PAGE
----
A 28-year old 60 kg woman is six months pregnant and is scheduled for cholecystectomy and common duct exploration for recurrent obstruction and jaundice. She takes Theo-Dur for chronic asthma and is very anxious. Blood pressure is 100/64 mmHg, pulse is 86, respirations are 20, temperature is 37 degrees centigrade, and hematocrit is 34.
I. Pulmonary status
1. Are preoperative pulmonary function tests required?
2. Which ones do you particularly want to see?
3. What changes are expected with pregnancy?
4. How do you assess the adequacy of theophylline therapy?
5. Would you start theophylline infusion on the morning of surgery?
6. What are the effects of sympathomimetic bronchodilators on the uterus?
1. How will you relieve her anxiety?
2. Are you concerned about the effects of drugs on the fetus? Why or why not?
3. Compare the risks of surgery and anesthesia at six months versus very early or very late in pregnancy.
4. Are opioids contraindicated in pregnancy? Explain.
5. Are opioids contraindicated by obstructive jaundice? Why or why not?
Opioids cause spasm of the sphincter of Oddi, and thus increase common bile duct pressures, so should be avoided in patients with gallbladder problems, especially if an intraoperative cholangiogram is to be done. This would avoid the question of spasm, should a restriction be found, and would avoid the use of naloxone for reversal in an anesthetized patient.
Some think that the incidence of opioid-induced spasm of the sphincter of Oddi is so low, and is variable with respect to the opioid used, especially meperidine's low risk, that the theoretical argument is seldom clinically significant.
6. Is metoclopramide indicated?
III. Cardiovascular status
1. Is her hematocrit of concern?
2. Is it normal for pregnancy?
3. Why is it low?
4. Would you transfuse this patient preoperatively?
5. Would you delay the operation in order to work up the low hematocrit?
6. Would you order blood?
1. Do pulse oximetry and end-tidal capnography substitute for arterial blood gases?
2. Would you insert an arterial cannula?
3. What are the risks and benefits?
4. Would you insert a central venous catheter?
5. pH = 7.34, PvO2 is 40 mmHg, and PvCO2 is 46 mmHg. What is your interpretation?
6. Would you monitor the fetal heart rate? If so, how?
1. Is continuous epidural a good choice for this patient?
2. What are the effects of a T4 block on ventilation?
3. What are the effects of a T4 block on the fetus?
4. The patient insists on general anesthesia. Is thiopental contraindicated by asthma?
5. Is ketamine a better choice? Why or why not?
6. What volatile anesthetic would you choose for maintenance? Explain.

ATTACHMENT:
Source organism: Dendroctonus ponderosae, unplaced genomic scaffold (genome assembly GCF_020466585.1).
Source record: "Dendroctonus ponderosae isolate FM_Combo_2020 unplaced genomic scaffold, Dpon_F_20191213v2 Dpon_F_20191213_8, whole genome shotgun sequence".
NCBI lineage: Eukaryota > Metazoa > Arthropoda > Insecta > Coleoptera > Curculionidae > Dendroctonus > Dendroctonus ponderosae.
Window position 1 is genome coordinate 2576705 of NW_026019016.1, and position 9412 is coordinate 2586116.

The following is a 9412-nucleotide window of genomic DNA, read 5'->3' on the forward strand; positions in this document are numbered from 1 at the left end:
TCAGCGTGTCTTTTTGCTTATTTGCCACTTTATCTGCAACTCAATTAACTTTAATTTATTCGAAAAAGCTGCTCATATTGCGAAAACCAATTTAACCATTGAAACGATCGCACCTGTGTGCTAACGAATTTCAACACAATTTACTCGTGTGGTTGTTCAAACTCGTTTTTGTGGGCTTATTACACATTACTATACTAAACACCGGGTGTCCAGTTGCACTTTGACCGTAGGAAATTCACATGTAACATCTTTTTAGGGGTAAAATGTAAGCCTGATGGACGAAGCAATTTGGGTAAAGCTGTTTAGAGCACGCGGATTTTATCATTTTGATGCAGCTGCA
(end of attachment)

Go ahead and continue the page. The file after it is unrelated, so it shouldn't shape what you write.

7. What is the risk of exacerbating jaundice?
8. Would you use nitrous oxide? Why or why not?
Nitrous oxide has been shown to produce skeletal abnormalities when given to pregnant rats at more than 50% concentration for over 24 hours. Direct effects have not been seen in humans, but it probably is best avoided in the first trimester. The mechanism involves inhibition of methionine synthetase, which is involved in DNA synthesis; it may also decrease uterine blood flow.
III. Hypotension and hypoxemia
1. Blood pressure drops to 80/50 mmHg and oxygen saturation is 80% on pulse oximetry. What is your immediate treatment?
2. What is your differential diagnosis?
3. Is supine hypotensive syndrome a realistic cause?
4. What about a pulmonary embolus?
5. How do you establish a diagnosis of pulmonary embolism?
6. Would you place a pulmonary catheter?
7. Would you anticoagulate this patient in the operating room?
IV. Fetal bradycardia
1. The heart rate decreases from 140 to 120 bpm after induction of anesthesia. What is your interpretation?
2. Later, the heart rate decreases to 90 bpm. Are you concerned?
3. What is your differential diagnosis?
4. What is your treatment?
1. Would you extubate awake or deep? Explain.
2. The patient coughs on the tube, but is not responsive to commands. Do you extubate, or wait until she is awake?
3. She begins to audibly wheeze. What do you do?
I. Postoperative pain management
1. What are your alternatives for this patient?
2. Would you give a spinal opioid before or after the case?
3. Would you insert it while the patient is awake or anesthetized?
4. Is this preferable to an intercostal nerve block?
5. What are the benefits and risks of patient controlled anesthesia?
6. What effects on the fetus are seen with patient controlled anesthesia?
1. There is only 5 ml urine in the first hour of recovery room stay. What is your differential diagnosis?
2. How would you rule out each of your diagnoses?
3. A colleague suggests rapid infusion of 500 ml of D5LR. Do you agree?
4. There is still minimal urine after the above treatment. Is a diuretic indicated? Why or why not?